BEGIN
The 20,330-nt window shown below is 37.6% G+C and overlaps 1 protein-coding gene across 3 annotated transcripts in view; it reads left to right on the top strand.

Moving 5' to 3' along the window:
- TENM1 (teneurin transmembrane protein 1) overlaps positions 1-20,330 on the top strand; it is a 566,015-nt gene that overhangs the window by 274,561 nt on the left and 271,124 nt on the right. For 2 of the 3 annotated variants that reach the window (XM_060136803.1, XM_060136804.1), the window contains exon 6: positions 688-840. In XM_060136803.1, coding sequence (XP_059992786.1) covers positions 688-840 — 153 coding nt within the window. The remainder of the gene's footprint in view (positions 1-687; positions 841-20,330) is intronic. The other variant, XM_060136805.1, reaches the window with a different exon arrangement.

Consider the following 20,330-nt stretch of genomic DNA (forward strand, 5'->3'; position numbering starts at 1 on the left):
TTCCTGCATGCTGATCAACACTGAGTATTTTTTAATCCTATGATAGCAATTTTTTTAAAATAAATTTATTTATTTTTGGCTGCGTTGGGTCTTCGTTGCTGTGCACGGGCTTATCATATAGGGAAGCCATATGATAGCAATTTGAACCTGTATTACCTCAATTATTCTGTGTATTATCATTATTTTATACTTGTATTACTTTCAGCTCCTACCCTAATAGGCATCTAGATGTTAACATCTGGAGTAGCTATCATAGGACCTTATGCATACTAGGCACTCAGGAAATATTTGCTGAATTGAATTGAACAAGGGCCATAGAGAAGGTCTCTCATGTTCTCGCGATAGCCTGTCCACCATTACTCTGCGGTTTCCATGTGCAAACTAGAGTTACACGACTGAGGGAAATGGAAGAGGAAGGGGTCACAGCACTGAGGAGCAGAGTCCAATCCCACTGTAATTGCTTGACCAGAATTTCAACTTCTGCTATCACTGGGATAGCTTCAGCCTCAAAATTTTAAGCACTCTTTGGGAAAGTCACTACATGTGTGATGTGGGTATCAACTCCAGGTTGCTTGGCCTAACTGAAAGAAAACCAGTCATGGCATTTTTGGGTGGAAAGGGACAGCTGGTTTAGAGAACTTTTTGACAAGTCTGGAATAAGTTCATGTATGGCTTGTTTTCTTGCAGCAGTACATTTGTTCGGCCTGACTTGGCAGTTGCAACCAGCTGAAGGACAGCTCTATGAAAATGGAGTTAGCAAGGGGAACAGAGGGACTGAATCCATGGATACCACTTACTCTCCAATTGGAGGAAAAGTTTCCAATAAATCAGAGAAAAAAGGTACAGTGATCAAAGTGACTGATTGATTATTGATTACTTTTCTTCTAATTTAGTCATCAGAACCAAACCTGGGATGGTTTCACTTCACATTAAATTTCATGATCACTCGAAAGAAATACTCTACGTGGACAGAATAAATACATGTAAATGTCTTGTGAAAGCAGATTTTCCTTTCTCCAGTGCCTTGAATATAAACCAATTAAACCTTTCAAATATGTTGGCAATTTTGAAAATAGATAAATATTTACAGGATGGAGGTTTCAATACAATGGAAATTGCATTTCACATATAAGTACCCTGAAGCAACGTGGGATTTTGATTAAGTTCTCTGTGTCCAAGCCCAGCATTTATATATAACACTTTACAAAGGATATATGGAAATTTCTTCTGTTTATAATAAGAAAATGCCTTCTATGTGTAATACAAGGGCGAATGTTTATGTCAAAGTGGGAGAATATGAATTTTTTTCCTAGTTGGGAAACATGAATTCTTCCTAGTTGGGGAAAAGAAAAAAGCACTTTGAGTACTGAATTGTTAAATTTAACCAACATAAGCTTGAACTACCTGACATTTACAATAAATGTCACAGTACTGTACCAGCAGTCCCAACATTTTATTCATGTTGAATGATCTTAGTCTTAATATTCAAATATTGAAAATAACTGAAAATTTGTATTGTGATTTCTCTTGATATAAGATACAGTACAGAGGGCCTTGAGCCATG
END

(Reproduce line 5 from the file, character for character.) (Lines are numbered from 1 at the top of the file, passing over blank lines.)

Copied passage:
TTCCTGCATGCTGATCAACACTGAGTATTTTTTAATCCTATGATAGCAATTTTTTTAAAATAAATTTATTTATTTTTGGCTGCGTTGGGTCTTCGTTGCTGTGCACGGGCTTATCATATAGGGAAGCCATATGATAGCAATTTGAACCTGTATTACCTCAATTATTCTGTGTATTATCATTATTTTATACTTGTATTACTTTCAGCTCCTACCCTAATAGGCATCTAGATGTTAACATCTGGAGTAGCTATCATAGGACCTTATGCATACTAGGCACTCAGGAAATATTTGCTGAATTGAATTGAACAAGGGCCATAGAGAAGGTCTCTCATGTTCTCGCGATAGCCTGTCCACCATTACTCTGCGGTTTCCATGTGCAAACTAGAGTTACACGACTGAGGGAAATGGAAGAGGAAGGGGTCACAGCACTGAGGAGCAGAGTCCAATCCCACTGTAATTGCTTGACCAGAATTTCAACTTCTGCTATCACTGGGATAGCTTCAGCCTCAAAATTTTAAGCACTCTTTGGGAAAGTCACTACATGTGTGATGTGGGTATCAACTCCAGGTTGCTTGGCCTAACTGAAAGAAAACCAGTCATGGCATTTTTGGGTGGAAAGGGACAGCTGGTTTAGAGAACTTTTTGACAAGTCTGGAATAAGTTCATGTATGGCTTGTTTTCTTGCAGCAGTACATTTGTTCGGCCTGACTTGGCAGTTGCAACCAGCTGAAGGACAGCTCTATGAAAATGGAGTTAGCAAGGGGAACAGAGGGACTGAATCCATGGATACCACTTACTCTCCAATTGGAGGAAAAGTTTCCAATAAATCAGAGAAAAAAGGTACAGTGATCAAAGTGACTGATTGATTATTGATTACTTTTCTTCTAATTTAGTCATCAGAACCAAACCTGGGATGGTTTCACTTCACATTAAATTTCATGATCACTCGAAAGAAATACTCTACGTGGACAGAATAAATACATGTAAATGTCTTGTGAAAGCAGATTTTCCTTTCTCCAGTGCCTTGAATATAAACCAATTAAACCTTTCAAATATGTTGGCAATTTTGAAAATAGATAAATATTTACAGGATGGAGGTTTCAATACAATGGAAATTGCATTTCACATATAAGTACCCTGAAGCAACGTGGGATTTTGATTAAGTTCTCTGTGTCCAAGCCCAGCATTTATATATAACACTTTACAAAGGATATATGGAAATTTCTTCTGTTTATAATAAGAAAATGCCTTCTATGTGTAATACAAGGGCGAATGTTTATGTCAAAGTGGGAGAATATGAATTTTTTTCCTAGTTGGGAAACATGAATTCTTCCTAGTTGGGGAAAAGAAAAAAGCACTTTGAGTACTGAATTGTTAAATTTAACCAACATAAGCTTGAACTACCTGACATTTACAATAAATGTCACAGTACTGTACCAGCAGTCCCAACATTTTATTCATGTTGAATGATCTTAGTCTTAATATTCAAATATTGAAAATAACTGAAAATTTGTATTGTGATTTCTCTTGATATAAGATACAGTACAGAGGGCCTTGAGCCATG